The continuous development of new biomaterials for tissue engineering and the enhancement of tissue ingrowth into existing scaffolds, using growth factors, create the necessity for developing adequate tools to assess tissue ingrowth rates into porous biomaterials. Current histomorphometric techniques evaluating rates of tissue ingrowth tend either to measure the overall tissue content in an entire sample or to depend on the user to indicate a front of tissue ingrowth. Neither method is particularly suitable for the assessment of tissue ingrowth rates, as these methods either lack the sensitivity required or are problematic when there is a tissue ingrowth gradient rather than an obvious tissue ingrowth front. This study describes a histomorphometric method that requires little observer input, is sensitive, and renders detailed information for the assessment of tissue ingrowth rates into porous biomaterials. This is achieved by examining a number of computer-defined concentric zones, which are based on the distance of a pixel from the scaffold edge. Each zone is automatically analyzed for tissue content, eliminating the need for user definition of a tissue ingrowth front and thus reducing errors and observer dependence. Tissue ingrowth rates in two biodegradable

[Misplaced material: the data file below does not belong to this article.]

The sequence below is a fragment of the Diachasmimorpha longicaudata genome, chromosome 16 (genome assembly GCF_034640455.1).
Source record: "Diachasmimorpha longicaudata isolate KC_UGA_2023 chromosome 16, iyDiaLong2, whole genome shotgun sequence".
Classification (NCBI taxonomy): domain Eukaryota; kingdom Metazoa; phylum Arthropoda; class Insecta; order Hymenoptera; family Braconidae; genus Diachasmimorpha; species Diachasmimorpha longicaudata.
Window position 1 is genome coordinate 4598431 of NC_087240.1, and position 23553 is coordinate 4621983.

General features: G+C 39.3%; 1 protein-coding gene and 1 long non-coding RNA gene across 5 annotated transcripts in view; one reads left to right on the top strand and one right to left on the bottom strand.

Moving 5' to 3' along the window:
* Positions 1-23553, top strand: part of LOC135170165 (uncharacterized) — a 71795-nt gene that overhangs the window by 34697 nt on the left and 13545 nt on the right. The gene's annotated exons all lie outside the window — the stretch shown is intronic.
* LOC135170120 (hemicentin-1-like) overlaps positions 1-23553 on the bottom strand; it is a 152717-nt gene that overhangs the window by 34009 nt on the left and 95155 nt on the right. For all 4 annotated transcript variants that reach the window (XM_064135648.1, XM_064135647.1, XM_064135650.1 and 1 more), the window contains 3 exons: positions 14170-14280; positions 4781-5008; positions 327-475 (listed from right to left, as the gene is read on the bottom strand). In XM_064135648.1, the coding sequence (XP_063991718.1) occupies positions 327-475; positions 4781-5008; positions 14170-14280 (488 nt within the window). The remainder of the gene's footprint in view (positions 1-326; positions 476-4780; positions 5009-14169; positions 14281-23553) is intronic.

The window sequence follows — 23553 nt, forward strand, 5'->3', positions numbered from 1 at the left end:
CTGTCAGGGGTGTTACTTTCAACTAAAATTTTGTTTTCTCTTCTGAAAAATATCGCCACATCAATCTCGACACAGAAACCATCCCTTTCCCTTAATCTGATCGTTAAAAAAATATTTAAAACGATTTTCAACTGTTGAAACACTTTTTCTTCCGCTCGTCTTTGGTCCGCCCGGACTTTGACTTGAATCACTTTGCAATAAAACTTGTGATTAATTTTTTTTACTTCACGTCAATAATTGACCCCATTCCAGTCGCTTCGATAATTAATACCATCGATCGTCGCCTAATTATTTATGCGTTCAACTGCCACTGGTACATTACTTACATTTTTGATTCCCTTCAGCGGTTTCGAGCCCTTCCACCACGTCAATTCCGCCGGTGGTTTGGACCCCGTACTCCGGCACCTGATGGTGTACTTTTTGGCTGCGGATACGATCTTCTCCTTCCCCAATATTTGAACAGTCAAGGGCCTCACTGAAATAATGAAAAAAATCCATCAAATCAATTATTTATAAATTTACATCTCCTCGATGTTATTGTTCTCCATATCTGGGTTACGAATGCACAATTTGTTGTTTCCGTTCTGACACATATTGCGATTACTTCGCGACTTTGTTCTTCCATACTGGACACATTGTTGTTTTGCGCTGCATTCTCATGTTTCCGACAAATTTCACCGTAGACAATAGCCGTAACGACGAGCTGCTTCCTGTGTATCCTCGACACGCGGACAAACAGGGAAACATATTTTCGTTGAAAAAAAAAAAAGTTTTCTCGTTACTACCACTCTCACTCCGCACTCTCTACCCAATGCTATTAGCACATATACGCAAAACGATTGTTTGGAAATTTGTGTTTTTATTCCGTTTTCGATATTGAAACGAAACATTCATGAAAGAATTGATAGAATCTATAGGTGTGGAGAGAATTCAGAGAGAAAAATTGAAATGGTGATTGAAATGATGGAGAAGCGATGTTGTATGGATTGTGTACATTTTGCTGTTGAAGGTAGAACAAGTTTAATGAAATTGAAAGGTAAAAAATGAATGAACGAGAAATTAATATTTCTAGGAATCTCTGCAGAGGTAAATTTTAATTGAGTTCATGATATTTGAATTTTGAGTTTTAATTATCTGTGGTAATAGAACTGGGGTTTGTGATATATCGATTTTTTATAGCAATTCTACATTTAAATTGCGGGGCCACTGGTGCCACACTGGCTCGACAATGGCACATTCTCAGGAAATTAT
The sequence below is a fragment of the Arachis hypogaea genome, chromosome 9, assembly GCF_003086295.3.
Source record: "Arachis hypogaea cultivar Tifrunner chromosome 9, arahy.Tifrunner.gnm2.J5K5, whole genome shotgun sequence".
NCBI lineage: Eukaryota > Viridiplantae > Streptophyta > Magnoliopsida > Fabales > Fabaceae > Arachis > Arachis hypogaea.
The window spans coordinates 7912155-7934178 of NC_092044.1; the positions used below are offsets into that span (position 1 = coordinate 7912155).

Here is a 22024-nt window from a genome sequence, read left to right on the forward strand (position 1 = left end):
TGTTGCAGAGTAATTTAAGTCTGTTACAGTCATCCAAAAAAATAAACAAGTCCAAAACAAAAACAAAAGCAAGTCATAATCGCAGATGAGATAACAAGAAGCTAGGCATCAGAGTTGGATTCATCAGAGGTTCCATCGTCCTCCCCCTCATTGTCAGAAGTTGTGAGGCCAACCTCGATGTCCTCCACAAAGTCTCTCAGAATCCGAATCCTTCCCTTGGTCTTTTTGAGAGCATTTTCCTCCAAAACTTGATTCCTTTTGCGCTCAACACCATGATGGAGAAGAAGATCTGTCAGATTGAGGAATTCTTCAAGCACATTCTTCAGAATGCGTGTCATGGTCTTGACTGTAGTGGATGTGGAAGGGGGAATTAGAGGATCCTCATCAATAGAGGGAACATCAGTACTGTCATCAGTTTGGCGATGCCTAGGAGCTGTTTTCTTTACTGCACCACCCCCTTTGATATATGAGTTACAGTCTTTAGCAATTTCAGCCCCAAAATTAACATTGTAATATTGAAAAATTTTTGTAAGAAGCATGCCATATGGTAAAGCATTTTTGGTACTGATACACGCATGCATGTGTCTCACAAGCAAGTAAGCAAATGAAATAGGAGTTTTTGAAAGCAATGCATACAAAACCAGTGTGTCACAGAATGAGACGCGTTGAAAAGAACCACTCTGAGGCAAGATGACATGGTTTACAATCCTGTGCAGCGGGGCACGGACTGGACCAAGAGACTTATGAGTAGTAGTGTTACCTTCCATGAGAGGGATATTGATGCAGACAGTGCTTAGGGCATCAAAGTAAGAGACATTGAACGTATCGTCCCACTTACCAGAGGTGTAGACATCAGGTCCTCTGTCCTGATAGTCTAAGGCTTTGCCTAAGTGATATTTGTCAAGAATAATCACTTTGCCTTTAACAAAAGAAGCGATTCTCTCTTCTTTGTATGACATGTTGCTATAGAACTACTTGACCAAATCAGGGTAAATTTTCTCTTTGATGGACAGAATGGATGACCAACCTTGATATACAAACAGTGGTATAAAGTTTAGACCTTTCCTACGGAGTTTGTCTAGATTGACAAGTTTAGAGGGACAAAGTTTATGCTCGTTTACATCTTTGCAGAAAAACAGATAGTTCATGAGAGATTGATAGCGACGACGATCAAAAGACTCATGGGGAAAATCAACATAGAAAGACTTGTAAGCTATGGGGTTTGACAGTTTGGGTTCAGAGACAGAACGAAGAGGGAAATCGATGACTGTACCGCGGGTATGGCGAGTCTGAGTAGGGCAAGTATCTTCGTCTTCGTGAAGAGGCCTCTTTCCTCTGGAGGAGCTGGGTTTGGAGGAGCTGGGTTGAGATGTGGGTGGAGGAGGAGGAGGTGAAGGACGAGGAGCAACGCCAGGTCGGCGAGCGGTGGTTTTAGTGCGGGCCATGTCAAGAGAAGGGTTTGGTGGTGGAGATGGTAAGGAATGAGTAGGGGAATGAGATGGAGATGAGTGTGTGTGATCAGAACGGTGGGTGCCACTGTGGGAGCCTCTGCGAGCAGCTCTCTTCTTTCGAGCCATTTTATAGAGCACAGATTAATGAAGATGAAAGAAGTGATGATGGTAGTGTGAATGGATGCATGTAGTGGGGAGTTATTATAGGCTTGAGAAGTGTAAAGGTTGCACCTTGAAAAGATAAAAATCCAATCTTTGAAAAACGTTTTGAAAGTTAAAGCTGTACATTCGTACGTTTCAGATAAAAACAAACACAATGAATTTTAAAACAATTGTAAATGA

polyurethane scaffolds (Estane and polycaprolactone–polyurethane [PCLPU]) specifically designed for tissue engineering of the knee meniscus were assessed. Samples were subcutaneously implanted in rats with follow-up until 6 months. Especially at the earlier follow-up points, PCLPU scaffolds showed significantly higher tissue ingrowth rates than Estane scaffolds, making the PCLPU scaffold a promising candidate for further studies investigating meniscus tissue engineering.